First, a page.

Supreme Court Hands Victory to Disability Advocates in L.A. Case

Dominos Pizza Files To Go Public

LOS ANGELES (CNS) - The U.S. Supreme Court today denied a petition from Domino's Pizza Inc. to hear whether its website must be accessible to the disabled, allowing a lower court decision in a Los Angeles case to stand against the company.

The case was originally brought against the pizza chain in Los Angeles federal court in 2016 by a blind man named Guillermo Robles, who alleged he was unable to order food on Domino's website and mobile app despite screen- reading software.

In a statement posted on its website, Domino's said it is disappointed in the high court's decision not to review the case, but looks forward to presenting its case at trial.

``We also remain steadfast in our belief in the need for federal standards for everyone to follow in making their websites and mobile apps accessible,'' according to the company. ``Creating a nationwide standard will eliminate the tsunami of website accessibility litigation that has been filed by plaintiffs' lawyers exploiting the absence of a standard for their own benefit, and chart a common path for both businesses and nonprofit institutions to follow in meeting the accessibility needs of the disabled community.''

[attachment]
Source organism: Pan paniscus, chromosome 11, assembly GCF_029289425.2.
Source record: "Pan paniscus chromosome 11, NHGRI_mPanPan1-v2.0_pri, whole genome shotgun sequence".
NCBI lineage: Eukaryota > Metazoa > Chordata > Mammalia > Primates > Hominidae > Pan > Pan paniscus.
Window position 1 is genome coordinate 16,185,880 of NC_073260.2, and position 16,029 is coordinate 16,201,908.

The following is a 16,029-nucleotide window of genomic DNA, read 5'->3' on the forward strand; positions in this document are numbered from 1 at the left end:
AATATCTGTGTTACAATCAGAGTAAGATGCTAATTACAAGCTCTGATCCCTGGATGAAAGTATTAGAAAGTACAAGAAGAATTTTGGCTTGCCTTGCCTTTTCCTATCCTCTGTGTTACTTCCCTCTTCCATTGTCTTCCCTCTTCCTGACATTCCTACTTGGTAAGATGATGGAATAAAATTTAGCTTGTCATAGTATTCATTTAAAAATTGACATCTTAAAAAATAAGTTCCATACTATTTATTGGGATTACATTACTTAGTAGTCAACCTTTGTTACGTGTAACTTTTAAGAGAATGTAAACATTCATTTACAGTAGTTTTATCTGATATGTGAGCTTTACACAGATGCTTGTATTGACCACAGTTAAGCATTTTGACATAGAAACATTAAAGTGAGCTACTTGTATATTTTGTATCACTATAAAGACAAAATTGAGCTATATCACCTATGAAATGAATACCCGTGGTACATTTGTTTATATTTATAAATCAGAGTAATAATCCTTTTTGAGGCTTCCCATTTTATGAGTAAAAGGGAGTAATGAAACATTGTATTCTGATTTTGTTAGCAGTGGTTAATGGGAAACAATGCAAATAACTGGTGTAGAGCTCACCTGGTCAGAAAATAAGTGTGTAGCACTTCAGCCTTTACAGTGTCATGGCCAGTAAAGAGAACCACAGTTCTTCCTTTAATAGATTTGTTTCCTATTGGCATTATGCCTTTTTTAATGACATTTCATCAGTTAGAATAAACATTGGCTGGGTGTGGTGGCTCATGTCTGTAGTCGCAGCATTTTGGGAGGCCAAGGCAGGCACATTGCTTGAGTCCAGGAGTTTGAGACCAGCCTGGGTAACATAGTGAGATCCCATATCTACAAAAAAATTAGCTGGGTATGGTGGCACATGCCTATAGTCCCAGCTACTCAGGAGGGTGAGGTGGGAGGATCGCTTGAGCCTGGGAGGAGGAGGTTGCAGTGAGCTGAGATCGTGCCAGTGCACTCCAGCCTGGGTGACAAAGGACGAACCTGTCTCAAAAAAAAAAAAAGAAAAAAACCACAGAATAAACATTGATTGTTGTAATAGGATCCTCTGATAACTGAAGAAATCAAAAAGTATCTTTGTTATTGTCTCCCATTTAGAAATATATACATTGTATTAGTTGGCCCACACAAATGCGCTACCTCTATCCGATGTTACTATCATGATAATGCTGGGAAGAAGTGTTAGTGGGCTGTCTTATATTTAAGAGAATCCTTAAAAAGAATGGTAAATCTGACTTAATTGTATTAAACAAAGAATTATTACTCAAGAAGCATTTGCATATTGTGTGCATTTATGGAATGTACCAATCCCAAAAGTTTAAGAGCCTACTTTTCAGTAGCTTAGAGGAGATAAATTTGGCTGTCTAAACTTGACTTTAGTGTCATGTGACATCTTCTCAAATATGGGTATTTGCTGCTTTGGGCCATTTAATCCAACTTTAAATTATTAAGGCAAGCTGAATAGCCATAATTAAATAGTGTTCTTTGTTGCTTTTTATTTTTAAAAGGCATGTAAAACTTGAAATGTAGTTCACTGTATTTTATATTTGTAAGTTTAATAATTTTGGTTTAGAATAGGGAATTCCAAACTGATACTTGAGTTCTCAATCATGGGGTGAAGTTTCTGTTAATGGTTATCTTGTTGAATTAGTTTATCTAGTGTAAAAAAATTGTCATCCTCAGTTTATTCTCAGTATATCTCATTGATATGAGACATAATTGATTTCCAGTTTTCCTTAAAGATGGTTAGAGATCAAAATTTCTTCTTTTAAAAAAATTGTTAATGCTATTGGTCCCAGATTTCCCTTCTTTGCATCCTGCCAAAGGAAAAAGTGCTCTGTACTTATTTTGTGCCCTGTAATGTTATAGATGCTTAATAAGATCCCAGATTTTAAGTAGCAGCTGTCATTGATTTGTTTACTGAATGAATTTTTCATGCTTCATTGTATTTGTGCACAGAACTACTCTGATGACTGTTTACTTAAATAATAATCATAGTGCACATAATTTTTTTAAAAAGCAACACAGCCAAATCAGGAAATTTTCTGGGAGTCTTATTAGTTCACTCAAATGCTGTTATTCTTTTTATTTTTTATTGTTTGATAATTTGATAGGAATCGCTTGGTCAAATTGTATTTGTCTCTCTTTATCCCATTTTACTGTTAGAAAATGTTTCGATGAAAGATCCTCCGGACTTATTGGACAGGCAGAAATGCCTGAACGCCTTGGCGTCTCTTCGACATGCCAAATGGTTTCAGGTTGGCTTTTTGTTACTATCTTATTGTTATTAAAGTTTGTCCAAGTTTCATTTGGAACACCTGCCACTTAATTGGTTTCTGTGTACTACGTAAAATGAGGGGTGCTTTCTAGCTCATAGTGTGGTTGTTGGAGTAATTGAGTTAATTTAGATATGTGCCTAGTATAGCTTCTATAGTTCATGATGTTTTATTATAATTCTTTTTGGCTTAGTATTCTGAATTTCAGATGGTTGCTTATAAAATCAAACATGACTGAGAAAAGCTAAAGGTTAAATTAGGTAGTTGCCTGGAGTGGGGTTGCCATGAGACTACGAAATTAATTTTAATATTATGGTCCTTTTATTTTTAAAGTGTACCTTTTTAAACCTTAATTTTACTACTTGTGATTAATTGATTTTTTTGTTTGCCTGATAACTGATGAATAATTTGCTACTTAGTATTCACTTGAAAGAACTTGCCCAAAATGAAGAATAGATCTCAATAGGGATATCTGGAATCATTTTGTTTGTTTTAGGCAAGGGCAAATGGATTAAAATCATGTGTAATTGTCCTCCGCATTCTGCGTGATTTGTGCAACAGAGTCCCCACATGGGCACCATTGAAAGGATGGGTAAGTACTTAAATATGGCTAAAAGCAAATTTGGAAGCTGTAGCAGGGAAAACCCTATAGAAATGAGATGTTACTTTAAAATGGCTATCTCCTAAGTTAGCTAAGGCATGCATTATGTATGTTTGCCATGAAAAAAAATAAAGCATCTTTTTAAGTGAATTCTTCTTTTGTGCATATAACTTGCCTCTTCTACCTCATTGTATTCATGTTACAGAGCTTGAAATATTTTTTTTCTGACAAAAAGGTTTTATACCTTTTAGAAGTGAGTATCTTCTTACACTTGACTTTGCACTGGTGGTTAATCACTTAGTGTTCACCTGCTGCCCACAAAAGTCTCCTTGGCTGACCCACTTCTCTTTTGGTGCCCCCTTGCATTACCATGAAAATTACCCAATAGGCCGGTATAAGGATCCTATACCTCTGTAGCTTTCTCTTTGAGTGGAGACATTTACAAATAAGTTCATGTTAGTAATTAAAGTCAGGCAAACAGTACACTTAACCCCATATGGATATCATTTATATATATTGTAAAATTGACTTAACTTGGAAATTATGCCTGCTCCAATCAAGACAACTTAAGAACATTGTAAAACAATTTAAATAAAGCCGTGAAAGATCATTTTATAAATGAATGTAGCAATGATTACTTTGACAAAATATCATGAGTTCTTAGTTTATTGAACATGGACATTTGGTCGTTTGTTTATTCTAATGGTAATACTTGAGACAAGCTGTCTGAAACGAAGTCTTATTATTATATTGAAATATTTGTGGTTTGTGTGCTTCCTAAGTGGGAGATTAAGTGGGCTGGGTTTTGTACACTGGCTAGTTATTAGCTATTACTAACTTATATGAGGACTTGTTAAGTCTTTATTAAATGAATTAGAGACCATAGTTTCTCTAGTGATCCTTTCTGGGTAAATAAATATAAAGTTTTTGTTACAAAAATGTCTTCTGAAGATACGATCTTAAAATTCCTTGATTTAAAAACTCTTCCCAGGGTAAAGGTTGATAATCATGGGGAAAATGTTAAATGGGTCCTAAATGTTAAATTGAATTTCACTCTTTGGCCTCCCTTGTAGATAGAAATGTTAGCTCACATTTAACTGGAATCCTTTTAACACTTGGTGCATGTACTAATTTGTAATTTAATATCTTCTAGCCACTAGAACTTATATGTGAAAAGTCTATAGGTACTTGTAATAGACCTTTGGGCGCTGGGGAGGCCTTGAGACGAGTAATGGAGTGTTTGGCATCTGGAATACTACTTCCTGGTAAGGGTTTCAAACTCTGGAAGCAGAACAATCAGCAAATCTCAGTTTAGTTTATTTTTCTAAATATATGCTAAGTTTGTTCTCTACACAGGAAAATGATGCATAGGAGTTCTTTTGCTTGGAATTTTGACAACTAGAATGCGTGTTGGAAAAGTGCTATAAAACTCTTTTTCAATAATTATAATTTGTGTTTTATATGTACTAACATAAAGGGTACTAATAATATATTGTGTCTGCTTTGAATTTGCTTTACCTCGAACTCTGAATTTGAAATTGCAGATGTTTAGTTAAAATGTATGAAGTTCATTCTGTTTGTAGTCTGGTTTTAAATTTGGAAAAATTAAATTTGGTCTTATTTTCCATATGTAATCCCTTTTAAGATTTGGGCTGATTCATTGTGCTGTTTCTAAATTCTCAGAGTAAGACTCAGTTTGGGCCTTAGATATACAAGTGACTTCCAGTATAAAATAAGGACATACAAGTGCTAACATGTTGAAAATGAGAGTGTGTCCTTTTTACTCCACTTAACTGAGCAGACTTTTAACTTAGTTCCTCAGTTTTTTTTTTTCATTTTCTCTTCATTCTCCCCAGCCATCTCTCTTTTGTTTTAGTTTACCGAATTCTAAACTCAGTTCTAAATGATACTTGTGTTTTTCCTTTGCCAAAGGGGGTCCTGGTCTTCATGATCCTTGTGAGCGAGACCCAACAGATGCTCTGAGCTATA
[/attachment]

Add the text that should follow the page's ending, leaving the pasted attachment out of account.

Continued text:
The decision not to review the case is a victory for disability advocates, who argue that businesses must comply with Americans with Disabilities Act regulations and be accessible to people with visual or other impairments.

Robles contended that on at least two occasions, he unsuccessfully attempted to order online a customized pizza from a nearby Domino's. Robles alleged that he could not order the pizza because Domino's failed to design its website and app so his software could read them.

In September 2016, Robles filed suit seeking damages and injunctive relief based on Domino's alleged failure to ``design, construct, maintain and operate its (website and app) to be fully accessible to and independently usable by Mr. Robles and other blind or visually-impaired people,'' in violation of the ADA.

A three-judge panel of the 9th U.S. Circuit Court of Appeals found last year that the ``alleged inaccessibility of Domino's website and app impedes access to the goods and services of its physical pizza franchises'' -- a finding that the Supreme Court let stand.

In its statement, Domino's said it already has an accessible website and app, ``as well as many additional ways for all customers to connect with our brand and menu. This includes the development of ordering platforms using voice-activated devices like Alexa -- and Google Home -- and the development of our own proprietary voice-ordering digital assistant, Dom, available on both our website and mobile apps.''

The company said it has ``also established a 24x7 hotline that any customers using screen readers on our website can contact if they are having any difficulties fully utilizing any aspect of the site.''

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